A study on the dynamics of the symbiosis between Metarhizium and plants
Barelli, Larissa Ruth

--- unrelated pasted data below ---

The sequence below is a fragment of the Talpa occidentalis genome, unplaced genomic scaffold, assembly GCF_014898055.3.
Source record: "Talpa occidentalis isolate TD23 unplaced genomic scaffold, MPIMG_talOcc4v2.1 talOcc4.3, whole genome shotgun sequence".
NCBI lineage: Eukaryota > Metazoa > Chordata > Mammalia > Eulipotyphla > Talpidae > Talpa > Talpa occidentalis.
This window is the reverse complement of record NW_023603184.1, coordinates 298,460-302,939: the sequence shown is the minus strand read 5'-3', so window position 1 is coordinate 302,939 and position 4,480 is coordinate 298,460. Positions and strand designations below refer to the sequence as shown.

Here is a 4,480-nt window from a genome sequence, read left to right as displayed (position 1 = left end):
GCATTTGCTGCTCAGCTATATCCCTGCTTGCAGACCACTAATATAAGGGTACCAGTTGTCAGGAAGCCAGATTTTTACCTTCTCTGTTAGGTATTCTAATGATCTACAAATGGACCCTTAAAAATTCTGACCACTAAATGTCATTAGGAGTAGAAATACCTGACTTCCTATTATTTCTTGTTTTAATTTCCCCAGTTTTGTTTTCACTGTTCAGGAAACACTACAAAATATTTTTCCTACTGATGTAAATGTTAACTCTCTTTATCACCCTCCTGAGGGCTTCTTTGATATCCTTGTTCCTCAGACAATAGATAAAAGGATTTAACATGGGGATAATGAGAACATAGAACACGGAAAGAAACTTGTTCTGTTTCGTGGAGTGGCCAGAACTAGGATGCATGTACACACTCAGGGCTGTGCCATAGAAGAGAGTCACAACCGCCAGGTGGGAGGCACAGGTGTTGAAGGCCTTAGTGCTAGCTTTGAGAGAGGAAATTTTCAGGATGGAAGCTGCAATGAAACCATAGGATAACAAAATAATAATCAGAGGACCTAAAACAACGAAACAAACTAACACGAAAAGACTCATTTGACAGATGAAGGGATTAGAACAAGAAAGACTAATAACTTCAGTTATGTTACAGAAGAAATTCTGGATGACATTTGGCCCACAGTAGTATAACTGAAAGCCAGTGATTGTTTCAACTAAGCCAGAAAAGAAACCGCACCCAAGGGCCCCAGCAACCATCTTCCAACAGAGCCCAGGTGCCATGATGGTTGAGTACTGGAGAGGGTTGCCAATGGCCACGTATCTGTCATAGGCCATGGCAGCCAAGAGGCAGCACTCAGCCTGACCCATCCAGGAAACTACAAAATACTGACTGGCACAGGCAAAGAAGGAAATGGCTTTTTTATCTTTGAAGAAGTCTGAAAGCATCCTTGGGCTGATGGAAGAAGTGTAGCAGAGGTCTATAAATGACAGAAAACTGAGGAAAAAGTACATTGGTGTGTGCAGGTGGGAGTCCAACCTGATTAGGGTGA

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Members of the Metarhizium genus exist as both insect pathogens and plant endophytes. Agricultural formulations of these fungi are utilized for their biocontrol of insect pests and numerous additional benefits for crop plants (i.e., nutrient transfer, pathogen antagonism, increased biomass, etc.). In order to develop improvements to these formulations, it is vital to understand how specific factors, such as the nutrient availability and microbial community of the soil, as well as production of secondary metabolites, influence the interaction of Metarhizium with target crop species. Metarhizium is capable of translocating nitrogen obtained through insect parasitism to plant hosts in exchange for carbohydrates. Using wax moth larvae (Galleria mellonella) injected with 15N-ammonium sulfate, it was demonstrated that nutrient-rich soil effectively inhibited transfer of insect-derived 15N from Metarhizium into the leaves of haricot bean, Phaseolus vulgaris. Colonization was maintained under all conditions and was not correlated with nitrogen transfer. Nitrogen application reduced initial colonization, but it recovered at later timepoints. The persistence of Metarhizium within the rhizosphere is influenced by the microbial community but, reciprocally, the structure of the community may respond to Metarhizium application. Although soil amendment with M. robertsii did not affect overall diversity of the root microbiome of P. vulgaris, Illumina sequencing demonstrated significant effects on particular bacterial and fungal taxa. The relative abundance of several plant growth promoting microorganisms (e.g. Bradyrhizobium) increased after Metarhizium application. When challenged with the specific bean root rot pathogen Fusarium solani f. sp. phaseoli, both the microbiome and M. robertsii were able to suppress disease. The production of fungal secondary metabolites such as destruxins may dictate interactions with plant hosts. During co-culture with bean or corn, destruxin production varied by species of Metarhizium and plant. Similar to previous reports, M. robertsii and M. acridum generally produced relatively high and low levels of destruxins, respectively. However, numerous destruxins were synthesized by M. acridum during co-culture with corn. Unraveling the metabolomic profile of these fungal-plant interactions may provide insight into mechanisms behind maintaining symbioses and patterns of strain compatibility, as well as aid in strain selection for agriculture and discovery of novel bioactive metabolites.